Prior to independence, the impending role of irrigation in agricultural development was not well recognized in Kerala. Thus, Kerala does not have a very long history of evolution of organized irrigation systems. However, there are some traditional irrigation systems in Kerala which are still in use. Post-independence period observed incredible changes in respect of policies towards irrigation development in the State. This has been due to the growing demand for food grains in the immediate post-war period. It was realized that there was a need for conserving rainwater abundantly available during monsoon to increase cropping intensity and expand agricultural production.
In Kerala, Irrigation department was initially a part of Public Works Department. Based on the recommendation of The Retrenchment Committee, the staff of Public Works Department underwent reduction and led to the formation of Irrigation Division, with three sub-divisions and nine sections on 6th Meenam 1109 (19/3/1934) to carry out the irrigation works of the State. Later on as per the G.O (P) No 27/90/PW & T dated 29th march 1990 the Public Works Department was bifurcated into two departments viz, Irrigation Department and Public Works Department with effect from 1st April 1990.
Agricultural production relies primarily on climatic conditions. The natural climatic hurdles in production cannot be beaten by man. These factors are very important in considering the productivity and economy of the state. Our state receives about 90% of the annual rainfall during the monsoon months from June to August and from October to November. The remaining period from December to May is practically dry. Most of the rain water received during monsoon period flows to sea within 48 hours of rainfall due to the character of the geographic terrain of the state. Thus it was seen that irrigation is a must for the successful cultivation of crops in Kerala. During 1960’s and 70’s the State faced acute shortage of food grains. Though there are various methods for providing irrigation water, the best and the most reliable method which can be used for Kerala is the construction of storage reservoirs for impounding water during the monsoon and utilizing the water in the reservoir for critical periods of the crops when there is insufficiency. Hence, major and medium projects were taken up and a major portion of the cultivable land could be made ayacut under these projects.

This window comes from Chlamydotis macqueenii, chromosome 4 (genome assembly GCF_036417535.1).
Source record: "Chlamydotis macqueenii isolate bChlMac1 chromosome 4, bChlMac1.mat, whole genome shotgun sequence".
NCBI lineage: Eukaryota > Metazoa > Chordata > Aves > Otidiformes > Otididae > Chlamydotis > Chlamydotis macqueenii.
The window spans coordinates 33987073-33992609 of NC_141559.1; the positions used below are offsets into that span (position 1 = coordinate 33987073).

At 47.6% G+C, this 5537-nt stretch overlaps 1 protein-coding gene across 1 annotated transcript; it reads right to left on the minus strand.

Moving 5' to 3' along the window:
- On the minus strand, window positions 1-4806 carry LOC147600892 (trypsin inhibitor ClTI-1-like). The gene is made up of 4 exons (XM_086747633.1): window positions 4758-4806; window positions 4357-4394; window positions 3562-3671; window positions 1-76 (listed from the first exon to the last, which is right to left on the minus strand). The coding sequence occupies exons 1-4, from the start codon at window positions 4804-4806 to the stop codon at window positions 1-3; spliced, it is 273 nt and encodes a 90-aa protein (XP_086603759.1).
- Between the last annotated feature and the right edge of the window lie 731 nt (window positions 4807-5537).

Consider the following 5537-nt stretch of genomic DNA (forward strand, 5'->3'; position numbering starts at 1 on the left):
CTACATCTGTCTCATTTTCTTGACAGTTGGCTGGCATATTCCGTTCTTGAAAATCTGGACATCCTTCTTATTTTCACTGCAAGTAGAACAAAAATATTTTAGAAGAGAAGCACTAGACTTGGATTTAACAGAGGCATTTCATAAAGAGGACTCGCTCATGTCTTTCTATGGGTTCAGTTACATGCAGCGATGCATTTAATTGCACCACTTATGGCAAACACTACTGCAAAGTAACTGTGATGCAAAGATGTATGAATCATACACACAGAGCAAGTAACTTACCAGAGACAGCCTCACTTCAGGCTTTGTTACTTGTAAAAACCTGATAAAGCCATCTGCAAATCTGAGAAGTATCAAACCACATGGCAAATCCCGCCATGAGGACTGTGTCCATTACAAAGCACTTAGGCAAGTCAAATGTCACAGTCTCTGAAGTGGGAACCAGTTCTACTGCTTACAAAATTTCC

First significant attempt to supply water on controlled basis was through a Lift Irrigation scheme constructed in 1942. The scheme consisted of lifting water from Periyar River by electric pumping and feeding through channels for paddy cultivation.
The oldest irrigation project in Kerala is The Peechi Irrigation Project, built across Manali river in Thrissur district. This straight concrete gravity dam, completed in 1959, serves as irrigation dam for nearly 17555 Ha of land and also caters to the drinking water needs of the population. The dam has a vast catchment area with extensive botanical gardens and cascading fountains and offers numerous inviting avenues for tourists. The Peechi-Vazhani Wildlife Sanctuary, established in 1958 is yet another tourist attraction. Ikkanda Warrier.E , the first Prime Minister of the then independent state of Kochi, India, was the architect of Peechi Dam. On October 4 1957, Burgula Ramakrishna Rao, first Kerala Governor inaugurated the Scheme.
Numerous other projects like the Vazhani, Wayalar, Malampuzha, Mangalam, Gayathri, Pothundy, Neyyar Irrigation Projects were taken up for enhancing the irrigation potential of our state. Out of these The Malampuzha Irrigation Project in Palakkad district is the 1st large-scale irrigation system attempted in Kerala State. The project consists of a dam constructed across the river Malampuzha, a tributary of Bharathapuzha and a net work of canal system to irrigate an area of 21245 ha. The dam is straight gravity type masonry structure with an earthen saddle, completed in 1966. Malampuzha Reservoir provides drinking water for Palakkad Municipality and 6 adjacent panchayaths. The Malampuzha garden set up in the downstream of the dam is a major tourist attraction in the State.
Neyyar Irrigation Project in Thiruvananthapuram district, which has a straight gravity masonry dam, is one of the major irrigation projects taken up in Kerala under the first five year plan. The project was completed in 1976 and the project envisages irrigating an ayacut of 11740 Ha. The project has become an integral part of the lives of people in Neyyatinkara taluk and its surroundings, since it is the main source of water for agriculture and drinking purpose, Tourist attractions are the Lion Safari park, boating service, Crocodile Rehabilitation and Research Centre, miniature wild life sanctuary, Lake Garden etc.
In the present situation almost all projects are being converted into multipurpose projects in order to maximize the utilization of existing resources. In order to improve the Irrigation potential, innovative MI Schemes have also been implemented in almost all parts of the state.